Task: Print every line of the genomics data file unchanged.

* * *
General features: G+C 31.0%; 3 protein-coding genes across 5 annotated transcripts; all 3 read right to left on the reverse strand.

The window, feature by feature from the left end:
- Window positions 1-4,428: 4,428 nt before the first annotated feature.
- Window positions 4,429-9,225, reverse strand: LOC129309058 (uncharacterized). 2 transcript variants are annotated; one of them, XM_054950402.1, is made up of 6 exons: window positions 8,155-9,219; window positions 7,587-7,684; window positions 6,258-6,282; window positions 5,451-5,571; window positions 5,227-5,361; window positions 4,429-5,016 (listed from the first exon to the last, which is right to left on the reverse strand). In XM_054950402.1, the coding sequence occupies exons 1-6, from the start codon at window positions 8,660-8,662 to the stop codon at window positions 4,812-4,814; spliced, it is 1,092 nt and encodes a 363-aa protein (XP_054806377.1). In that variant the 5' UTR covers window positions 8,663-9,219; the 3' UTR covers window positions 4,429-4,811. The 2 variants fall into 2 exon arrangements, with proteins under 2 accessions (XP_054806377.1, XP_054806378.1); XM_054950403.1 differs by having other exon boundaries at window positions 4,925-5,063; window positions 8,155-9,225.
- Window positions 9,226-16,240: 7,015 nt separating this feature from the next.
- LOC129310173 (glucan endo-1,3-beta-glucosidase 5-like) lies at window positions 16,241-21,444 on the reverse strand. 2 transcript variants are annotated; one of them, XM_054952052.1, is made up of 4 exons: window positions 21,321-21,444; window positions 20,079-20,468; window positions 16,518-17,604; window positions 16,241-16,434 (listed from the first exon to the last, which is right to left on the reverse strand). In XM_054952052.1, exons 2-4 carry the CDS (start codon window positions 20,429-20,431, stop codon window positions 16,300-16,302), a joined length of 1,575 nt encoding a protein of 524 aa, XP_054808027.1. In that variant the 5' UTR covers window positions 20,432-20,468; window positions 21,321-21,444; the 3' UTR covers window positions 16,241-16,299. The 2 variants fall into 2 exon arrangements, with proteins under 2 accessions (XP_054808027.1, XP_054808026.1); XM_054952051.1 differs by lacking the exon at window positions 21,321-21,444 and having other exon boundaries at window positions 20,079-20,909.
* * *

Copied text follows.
General features: G+C 31.0%; 3 protein-coding genes across 5 annotated transcripts; all 3 read right to left on the reverse strand.

The window, feature by feature from the left end:
- Window positions 1-4,428: 4,428 nt before the first annotated feature.
- Window positions 4,429-9,225, reverse strand: LOC129309058 (uncharacterized). 2 transcript variants are annotated; one of them, XM_054950402.1, is made up of 6 exons: window positions 8,155-9,219; window positions 7,587-7,684; window positions 6,258-6,282; window positions 5,451-5,571; window positions 5,227-5,361; window positions 4,429-5,016 (listed from the first exon to the last, which is right to left on the reverse strand). In XM_054950402.1, the coding sequence occupies exons 1-6, from the start codon at window positions 8,660-8,662 to the stop codon at window positions 4,812-4,814; spliced, it is 1,092 nt and encodes a 363-aa protein (XP_054806377.1). In that variant the 5' UTR covers window positions 8,663-9,219; the 3' UTR covers window positions 4,429-4,811. The 2 variants fall into 2 exon arrangements, with proteins under 2 accessions (XP_054806377.1, XP_054806378.1); XM_054950403.1 differs by having other exon boundaries at window positions 4,925-5,063; window positions 8,155-9,225.
- Window positions 9,226-16,240: 7,015 nt separating this feature from the next.
- LOC129310173 (glucan endo-1,3-beta-glucosidase 5-like) lies at window positions 16,241-21,444 on the reverse strand. 2 transcript variants are annotated; one of them, XM_054952052.1, is made up of 4 exons: window positions 21,321-21,444; window positions 20,079-20,468; window positions 16,518-17,604; window positions 16,241-16,434 (listed from the first exon to the last, which is right to left on the reverse strand). In XM_054952052.1, exons 2-4 carry the CDS (start codon window positions 20,429-20,431, stop codon window positions 16,300-16,302), a joined length of 1,575 nt encoding a protein of 524 aa, XP_054808027.1. In that variant the 5' UTR covers window positions 20,432-20,468; window positions 21,321-21,444; the 3' UTR covers window positions 16,241-16,299. The 2 variants fall into 2 exon arrangements, with proteins under 2 accessions (XP_054808027.1, XP_054808026.1); XM_054952051.1 differs by lacking the exon at window positions 21,321-21,444 and having other exon boundaries at window positions 20,079-20,909.